Ray McGovern served as a CIA analyst from the early 1960s through the administration of George H.W. Bush. During the 1980s, his duties included working on the classified National Intelligence Estimate document, and preparing the President’s Daily Brief for senior advisors to Ronald Reagan.

Following his service in the government, McGovern became a political activist protesting abuses of government power, especially the manipulation of intelligence data. In January 2003, he helped form Veteran Intelligence Professionals for Sanity (VIPS) to expose what its members called the falsification of intelligence to “justify” war on Iraq. More recently, McGovern has criticized the sweeping surveillance programs of the NSA, and U.S. policy regarding Syria and Ukraine.

The lecture is sponsored and paid for by a group of Springfield citizens who are organizing a speaking tour for McGovern throughout the Midwest, and is co-hosted by Drury’s Department of Political Science & Geography. Lay Hall is located on Benton Avenue, between Central and Calhoun Streets. Public parking is available along Benton and in Lot 6, across Benton just north of Central High School.

For more information about the lecture, contact: Jeffery A. VanDenBerg, chair, Political Science & Geography Department, at (417) 873-6947 or jvandenb@drury.edu.

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Drury Offers Wellness Certificate Program to Howell County Residents

Drury University is now offering a wellness certificate to residents of Howell County, thanks to a grant from the Delta Regional Authority and the Rural Community Advancement Program. The program is offered through Drury’s College of Continuing Professional Studies at its West Plains location.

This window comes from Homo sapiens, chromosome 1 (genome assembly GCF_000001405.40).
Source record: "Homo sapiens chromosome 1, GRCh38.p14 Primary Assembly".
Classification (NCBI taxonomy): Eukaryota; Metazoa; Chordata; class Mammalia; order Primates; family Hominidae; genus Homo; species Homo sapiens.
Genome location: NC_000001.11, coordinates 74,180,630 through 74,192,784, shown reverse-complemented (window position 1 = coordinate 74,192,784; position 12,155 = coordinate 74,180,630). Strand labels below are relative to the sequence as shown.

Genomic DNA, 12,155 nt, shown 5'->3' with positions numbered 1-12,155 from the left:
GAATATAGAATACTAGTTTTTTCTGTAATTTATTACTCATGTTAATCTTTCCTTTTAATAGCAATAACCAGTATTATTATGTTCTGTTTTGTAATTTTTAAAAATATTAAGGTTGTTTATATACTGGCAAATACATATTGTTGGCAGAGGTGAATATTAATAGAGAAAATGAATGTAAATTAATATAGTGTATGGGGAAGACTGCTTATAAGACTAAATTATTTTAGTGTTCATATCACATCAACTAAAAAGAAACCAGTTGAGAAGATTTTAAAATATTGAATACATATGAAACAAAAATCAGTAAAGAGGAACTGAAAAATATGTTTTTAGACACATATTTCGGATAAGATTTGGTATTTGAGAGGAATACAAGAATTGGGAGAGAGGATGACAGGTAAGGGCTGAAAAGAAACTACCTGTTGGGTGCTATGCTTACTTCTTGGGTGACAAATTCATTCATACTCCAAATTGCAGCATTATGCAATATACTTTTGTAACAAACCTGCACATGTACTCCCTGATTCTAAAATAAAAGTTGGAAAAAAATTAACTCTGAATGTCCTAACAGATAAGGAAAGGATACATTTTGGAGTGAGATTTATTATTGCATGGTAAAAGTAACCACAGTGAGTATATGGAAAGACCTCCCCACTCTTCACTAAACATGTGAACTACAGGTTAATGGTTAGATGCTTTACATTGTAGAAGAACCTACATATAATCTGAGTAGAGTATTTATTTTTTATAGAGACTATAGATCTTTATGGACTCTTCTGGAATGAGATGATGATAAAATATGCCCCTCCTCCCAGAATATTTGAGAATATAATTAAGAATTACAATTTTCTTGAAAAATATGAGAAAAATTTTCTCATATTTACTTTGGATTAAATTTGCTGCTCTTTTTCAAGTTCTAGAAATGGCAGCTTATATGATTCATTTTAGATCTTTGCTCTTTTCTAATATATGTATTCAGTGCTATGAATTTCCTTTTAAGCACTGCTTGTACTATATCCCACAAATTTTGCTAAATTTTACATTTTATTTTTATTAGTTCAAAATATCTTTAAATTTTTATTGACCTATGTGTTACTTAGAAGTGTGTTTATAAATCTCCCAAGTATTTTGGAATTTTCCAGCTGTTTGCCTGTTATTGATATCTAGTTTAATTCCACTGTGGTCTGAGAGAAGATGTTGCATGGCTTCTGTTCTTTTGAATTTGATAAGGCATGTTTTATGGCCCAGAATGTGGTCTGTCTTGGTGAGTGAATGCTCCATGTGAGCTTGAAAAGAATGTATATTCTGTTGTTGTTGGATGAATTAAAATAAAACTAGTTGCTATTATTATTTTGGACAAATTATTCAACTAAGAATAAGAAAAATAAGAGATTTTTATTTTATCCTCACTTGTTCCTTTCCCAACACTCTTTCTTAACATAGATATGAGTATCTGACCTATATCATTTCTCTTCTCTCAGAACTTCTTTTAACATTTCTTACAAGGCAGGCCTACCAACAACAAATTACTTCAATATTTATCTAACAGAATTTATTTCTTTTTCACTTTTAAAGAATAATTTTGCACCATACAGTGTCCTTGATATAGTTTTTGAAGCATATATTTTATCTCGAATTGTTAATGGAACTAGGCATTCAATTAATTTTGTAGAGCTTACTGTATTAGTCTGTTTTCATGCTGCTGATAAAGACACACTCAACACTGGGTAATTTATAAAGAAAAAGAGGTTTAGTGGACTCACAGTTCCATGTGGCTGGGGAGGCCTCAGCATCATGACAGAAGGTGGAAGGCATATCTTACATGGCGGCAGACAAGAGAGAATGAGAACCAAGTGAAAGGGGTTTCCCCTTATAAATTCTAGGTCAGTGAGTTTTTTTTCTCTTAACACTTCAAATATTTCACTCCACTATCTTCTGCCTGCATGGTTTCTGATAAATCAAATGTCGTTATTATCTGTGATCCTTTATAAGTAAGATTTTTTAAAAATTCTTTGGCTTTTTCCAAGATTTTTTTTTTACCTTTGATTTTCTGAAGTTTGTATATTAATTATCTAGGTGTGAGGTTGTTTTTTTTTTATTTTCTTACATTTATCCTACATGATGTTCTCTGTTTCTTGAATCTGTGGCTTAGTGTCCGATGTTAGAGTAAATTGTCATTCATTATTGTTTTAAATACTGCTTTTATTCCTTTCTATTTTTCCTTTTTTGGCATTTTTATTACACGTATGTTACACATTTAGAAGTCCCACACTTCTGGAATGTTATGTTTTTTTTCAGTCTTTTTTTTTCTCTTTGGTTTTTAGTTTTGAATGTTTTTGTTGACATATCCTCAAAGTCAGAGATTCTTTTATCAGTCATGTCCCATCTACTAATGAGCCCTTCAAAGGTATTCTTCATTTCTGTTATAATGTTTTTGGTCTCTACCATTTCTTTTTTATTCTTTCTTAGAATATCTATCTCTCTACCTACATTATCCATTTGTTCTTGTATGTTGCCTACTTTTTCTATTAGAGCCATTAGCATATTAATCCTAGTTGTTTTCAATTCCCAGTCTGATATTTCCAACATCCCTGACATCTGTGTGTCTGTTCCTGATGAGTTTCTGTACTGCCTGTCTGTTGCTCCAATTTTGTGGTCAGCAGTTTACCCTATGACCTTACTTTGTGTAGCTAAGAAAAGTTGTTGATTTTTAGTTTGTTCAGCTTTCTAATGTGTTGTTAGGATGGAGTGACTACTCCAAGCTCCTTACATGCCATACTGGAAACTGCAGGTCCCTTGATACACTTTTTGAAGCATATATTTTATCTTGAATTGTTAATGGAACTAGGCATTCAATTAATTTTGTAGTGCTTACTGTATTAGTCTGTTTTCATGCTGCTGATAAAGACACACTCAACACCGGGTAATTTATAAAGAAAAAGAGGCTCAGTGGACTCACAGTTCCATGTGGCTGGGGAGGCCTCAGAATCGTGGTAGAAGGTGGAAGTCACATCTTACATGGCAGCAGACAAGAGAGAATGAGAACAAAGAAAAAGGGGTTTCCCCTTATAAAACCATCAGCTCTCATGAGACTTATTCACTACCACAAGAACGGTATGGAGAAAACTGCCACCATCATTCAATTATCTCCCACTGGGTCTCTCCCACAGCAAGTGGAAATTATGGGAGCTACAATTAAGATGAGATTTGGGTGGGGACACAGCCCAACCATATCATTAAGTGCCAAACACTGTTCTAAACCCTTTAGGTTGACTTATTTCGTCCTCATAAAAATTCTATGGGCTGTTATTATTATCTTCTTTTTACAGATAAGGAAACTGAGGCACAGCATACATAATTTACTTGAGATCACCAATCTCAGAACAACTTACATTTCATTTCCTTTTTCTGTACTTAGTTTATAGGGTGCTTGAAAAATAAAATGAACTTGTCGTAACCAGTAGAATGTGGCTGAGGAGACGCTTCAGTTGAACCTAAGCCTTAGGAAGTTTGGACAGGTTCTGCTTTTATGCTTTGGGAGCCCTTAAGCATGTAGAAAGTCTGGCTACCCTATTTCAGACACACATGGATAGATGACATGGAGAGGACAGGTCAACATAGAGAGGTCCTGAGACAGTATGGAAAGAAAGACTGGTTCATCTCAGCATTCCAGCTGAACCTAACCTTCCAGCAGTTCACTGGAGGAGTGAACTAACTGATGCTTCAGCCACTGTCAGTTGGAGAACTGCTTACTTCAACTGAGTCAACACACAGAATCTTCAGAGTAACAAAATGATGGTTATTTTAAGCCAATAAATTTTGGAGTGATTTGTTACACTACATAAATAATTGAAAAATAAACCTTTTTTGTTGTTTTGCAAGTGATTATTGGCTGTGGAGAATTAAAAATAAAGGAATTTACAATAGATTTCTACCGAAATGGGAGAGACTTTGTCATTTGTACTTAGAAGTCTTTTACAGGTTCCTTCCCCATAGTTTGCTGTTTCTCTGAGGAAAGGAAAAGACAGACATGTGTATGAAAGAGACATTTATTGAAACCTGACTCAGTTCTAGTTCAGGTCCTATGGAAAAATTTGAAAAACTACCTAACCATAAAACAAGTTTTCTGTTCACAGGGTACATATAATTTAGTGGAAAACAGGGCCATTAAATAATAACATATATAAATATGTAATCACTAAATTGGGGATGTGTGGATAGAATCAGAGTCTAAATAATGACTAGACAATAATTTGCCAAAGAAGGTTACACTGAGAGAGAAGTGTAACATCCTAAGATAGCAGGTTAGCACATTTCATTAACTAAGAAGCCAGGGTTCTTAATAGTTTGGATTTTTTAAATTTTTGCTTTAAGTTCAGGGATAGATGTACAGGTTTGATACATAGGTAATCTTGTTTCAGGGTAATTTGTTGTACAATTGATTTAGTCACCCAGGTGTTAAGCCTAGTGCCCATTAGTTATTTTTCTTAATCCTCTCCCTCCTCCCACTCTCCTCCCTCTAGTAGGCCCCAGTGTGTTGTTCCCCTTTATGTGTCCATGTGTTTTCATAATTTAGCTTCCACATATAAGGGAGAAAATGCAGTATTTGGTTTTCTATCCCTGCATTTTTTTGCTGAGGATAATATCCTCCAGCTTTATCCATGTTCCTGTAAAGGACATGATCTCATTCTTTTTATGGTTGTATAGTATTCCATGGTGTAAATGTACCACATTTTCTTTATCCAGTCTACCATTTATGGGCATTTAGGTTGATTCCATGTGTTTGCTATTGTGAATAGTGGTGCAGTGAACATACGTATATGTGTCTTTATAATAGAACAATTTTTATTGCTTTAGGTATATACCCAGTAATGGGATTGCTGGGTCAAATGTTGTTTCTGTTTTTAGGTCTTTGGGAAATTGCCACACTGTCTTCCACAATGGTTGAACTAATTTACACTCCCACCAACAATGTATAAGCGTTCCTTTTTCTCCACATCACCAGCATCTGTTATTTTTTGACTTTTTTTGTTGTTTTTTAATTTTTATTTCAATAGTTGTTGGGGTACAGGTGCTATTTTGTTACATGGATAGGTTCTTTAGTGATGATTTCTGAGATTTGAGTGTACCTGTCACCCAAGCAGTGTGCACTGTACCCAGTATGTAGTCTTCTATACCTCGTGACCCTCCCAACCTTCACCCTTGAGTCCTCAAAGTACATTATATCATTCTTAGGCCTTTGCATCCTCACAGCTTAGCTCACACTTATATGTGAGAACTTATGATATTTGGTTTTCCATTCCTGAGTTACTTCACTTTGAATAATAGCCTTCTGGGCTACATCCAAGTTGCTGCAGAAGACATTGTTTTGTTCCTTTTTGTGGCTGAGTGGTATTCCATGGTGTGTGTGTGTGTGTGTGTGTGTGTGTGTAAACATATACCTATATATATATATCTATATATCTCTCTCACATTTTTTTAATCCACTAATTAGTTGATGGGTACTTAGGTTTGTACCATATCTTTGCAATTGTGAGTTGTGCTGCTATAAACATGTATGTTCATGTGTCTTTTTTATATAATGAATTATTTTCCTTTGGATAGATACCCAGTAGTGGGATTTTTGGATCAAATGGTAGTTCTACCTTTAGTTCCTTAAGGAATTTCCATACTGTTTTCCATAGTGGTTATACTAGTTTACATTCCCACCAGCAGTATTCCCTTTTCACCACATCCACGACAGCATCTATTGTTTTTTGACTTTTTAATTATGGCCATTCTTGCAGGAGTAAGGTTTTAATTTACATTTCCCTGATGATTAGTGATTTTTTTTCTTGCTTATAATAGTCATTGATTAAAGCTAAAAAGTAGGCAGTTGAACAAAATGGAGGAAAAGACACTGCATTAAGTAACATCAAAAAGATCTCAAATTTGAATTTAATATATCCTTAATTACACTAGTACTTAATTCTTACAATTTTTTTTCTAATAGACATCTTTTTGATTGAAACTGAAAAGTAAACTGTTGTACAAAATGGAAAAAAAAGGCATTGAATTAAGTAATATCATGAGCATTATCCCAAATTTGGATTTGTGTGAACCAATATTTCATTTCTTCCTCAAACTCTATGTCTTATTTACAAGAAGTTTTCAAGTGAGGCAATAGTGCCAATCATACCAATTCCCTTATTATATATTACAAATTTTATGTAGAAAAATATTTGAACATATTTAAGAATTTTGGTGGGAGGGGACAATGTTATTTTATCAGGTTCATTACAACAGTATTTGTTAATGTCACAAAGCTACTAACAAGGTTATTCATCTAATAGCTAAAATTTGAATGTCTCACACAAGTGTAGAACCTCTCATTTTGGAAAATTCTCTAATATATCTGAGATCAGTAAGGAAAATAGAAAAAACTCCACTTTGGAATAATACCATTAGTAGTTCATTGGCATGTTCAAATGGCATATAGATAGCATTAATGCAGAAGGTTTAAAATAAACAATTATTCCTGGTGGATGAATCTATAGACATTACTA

The Certificate of Wellness is a 16-week program with areas of focus that include healthy cooking and nutrition, tobacco cessation, various types of exercise, and a stress management component based on a proven program from the Cleveland Clinic called “Stress Free Now!”

The goal of the certificate program is to increase awareness about and understanding of overall health and wellness. The program is designed to help business people and human resources professionals gain the knowledge they would need to establish a formal wellness program in their organization. However, the certificate program is open to individuals for their own personal benefit as well. Additionally, the registration fee will be waived for any nonprofit organization in Howell County that is associated with health and wellness issues.

Classes begin April 1 and run through July 15, and will be held in the Community Room at 403 Washington Ave. in West Plains. Drury is offering the certificate program for just $25 thanks to the grant. Participants will receive a Drury t-shirt and a 7-day pass to Anytime Fitness, 1651 Gibson St. in West Plains. They will be provided with all food and equipment necessary for the cooking classes and, of course, will get to enjoy their finished culinary treats.